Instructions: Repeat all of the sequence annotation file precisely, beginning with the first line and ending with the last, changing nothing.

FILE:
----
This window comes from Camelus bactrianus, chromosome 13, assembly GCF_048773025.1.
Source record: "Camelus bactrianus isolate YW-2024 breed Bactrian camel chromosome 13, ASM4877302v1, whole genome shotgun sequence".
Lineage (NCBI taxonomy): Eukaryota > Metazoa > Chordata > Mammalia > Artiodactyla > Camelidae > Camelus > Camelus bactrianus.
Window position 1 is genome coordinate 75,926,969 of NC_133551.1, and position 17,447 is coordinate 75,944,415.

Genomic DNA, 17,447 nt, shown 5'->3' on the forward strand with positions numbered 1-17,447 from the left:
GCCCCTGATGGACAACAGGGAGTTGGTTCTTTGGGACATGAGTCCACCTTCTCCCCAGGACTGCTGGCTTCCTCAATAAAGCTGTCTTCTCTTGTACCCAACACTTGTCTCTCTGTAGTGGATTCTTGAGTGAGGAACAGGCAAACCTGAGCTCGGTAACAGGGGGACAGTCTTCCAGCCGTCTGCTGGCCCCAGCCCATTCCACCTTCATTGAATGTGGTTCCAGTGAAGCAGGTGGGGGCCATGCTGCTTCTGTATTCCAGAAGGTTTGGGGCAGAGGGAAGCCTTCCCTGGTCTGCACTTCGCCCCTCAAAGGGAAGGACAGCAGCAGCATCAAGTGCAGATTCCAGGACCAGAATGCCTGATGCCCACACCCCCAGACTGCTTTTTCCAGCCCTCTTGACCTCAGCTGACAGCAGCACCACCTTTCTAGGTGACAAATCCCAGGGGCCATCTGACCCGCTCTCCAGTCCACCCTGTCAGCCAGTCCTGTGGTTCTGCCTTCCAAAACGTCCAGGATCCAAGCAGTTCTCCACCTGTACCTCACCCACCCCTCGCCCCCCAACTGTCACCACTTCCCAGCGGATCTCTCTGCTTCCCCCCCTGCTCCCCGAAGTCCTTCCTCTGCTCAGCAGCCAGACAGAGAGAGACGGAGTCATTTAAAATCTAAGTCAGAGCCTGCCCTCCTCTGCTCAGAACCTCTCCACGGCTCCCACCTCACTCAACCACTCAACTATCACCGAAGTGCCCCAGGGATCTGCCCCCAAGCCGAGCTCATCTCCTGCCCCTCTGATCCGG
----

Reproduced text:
This window comes from Camelus bactrianus, chromosome 13, assembly GCF_048773025.1.
Source record: "Camelus bactrianus isolate YW-2024 breed Bactrian camel chromosome 13, ASM4877302v1, whole genome shotgun sequence".
Lineage (NCBI taxonomy): Eukaryota > Metazoa > Chordata > Mammalia > Artiodactyla > Camelidae > Camelus > Camelus bactrianus.
Window position 1 is genome coordinate 75,926,969 of NC_133551.1, and position 17,447 is coordinate 75,944,415.

Genomic DNA, 17,447 nt, shown 5'->3' on the forward strand with positions numbered 1-17,447 from the left:
GCCCCTGATGGACAACAGGGAGTTGGTTCTTTGGGACATGAGTCCACCTTCTCCCCAGGACTGCTGGCTTCCTCAATAAAGCTGTCTTCTCTTGTACCCAACACTTGTCTCTCTGTAGTGGATTCTTGAGTGAGGAACAGGCAAACCTGAGCTCGGTAACAGGGGGACAGTCTTCCAGCCGTCTGCTGGCCCCAGCCCATTCCACCTTCATTGAATGTGGTTCCAGTGAAGCAGGTGGGGGCCATGCTGCTTCTGTATTCCAGAAGGTTTGGGGCAGAGGGAAGCCTTCCCTGGTCTGCACTTCGCCCCTCAAAGGGAAGGACAGCAGCAGCATCAAGTGCAGATTCCAGGACCAGAATGCCTGATGCCCACACCCCCAGACTGCTTTTTCCAGCCCTCTTGACCTCAGCTGACAGCAGCACCACCTTTCTAGGTGACAAATCCCAGGGGCCATCTGACCCGCTCTCCAGTCCACCCTGTCAGCCAGTCCTGTGGTTCTGCCTTCCAAAACGTCCAGGATCCAAGCAGTTCTCCACCTGTACCTCACCCACCCCTCGCCCCCCAACTGTCACCACTTCCCAGCGGATCTCTCTGCTTCCCCCCCTGCTCCCCGAAGTCCTTCCTCTGCTCAGCAGCCAGACAGAGAGAGACGGAGTCATTTAAAATCTAAGTCAGAGCCTGCCCTCCTCTGCTCAGAACCTCTCCACGGCTCCCACCTCACTCAACCACTCAACTATCACCGAAGTGCCCCAGGGATCTGCCCCCAAGCCGAGCTCATCTCCTGCCCCTCTGATCCGG